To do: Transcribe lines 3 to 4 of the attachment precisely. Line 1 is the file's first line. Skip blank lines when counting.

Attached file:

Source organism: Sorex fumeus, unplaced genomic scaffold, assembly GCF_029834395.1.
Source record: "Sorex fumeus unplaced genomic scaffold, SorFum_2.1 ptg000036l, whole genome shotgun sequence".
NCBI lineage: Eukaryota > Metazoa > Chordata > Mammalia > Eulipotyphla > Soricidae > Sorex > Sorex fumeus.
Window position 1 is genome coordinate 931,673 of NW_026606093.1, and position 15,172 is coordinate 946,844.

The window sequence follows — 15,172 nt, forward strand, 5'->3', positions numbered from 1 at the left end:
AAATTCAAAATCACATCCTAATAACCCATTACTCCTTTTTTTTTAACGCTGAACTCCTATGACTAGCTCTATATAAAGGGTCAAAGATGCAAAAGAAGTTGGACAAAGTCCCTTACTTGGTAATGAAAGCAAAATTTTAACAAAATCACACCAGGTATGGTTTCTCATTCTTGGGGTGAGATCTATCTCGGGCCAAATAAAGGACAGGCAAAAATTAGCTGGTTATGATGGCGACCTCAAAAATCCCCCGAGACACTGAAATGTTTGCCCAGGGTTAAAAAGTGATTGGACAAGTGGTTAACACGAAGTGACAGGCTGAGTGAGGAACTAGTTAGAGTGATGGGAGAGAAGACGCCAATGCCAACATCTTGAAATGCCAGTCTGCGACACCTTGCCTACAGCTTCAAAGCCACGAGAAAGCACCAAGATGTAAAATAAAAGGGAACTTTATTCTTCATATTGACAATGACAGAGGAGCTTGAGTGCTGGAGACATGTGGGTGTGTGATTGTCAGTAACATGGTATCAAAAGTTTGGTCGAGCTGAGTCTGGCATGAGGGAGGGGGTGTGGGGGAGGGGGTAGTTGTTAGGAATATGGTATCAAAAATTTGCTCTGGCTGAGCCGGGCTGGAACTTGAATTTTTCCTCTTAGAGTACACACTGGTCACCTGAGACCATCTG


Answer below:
NCBI lineage: Eukaryota > Metazoa > Chordata > Mammalia > Eulipotyphla > Soricidae > Sorex > Sorex fumeus.
Window position 1 is genome coordinate 931,673 of NW_026606093.1, and position 15,172 is coordinate 946,844.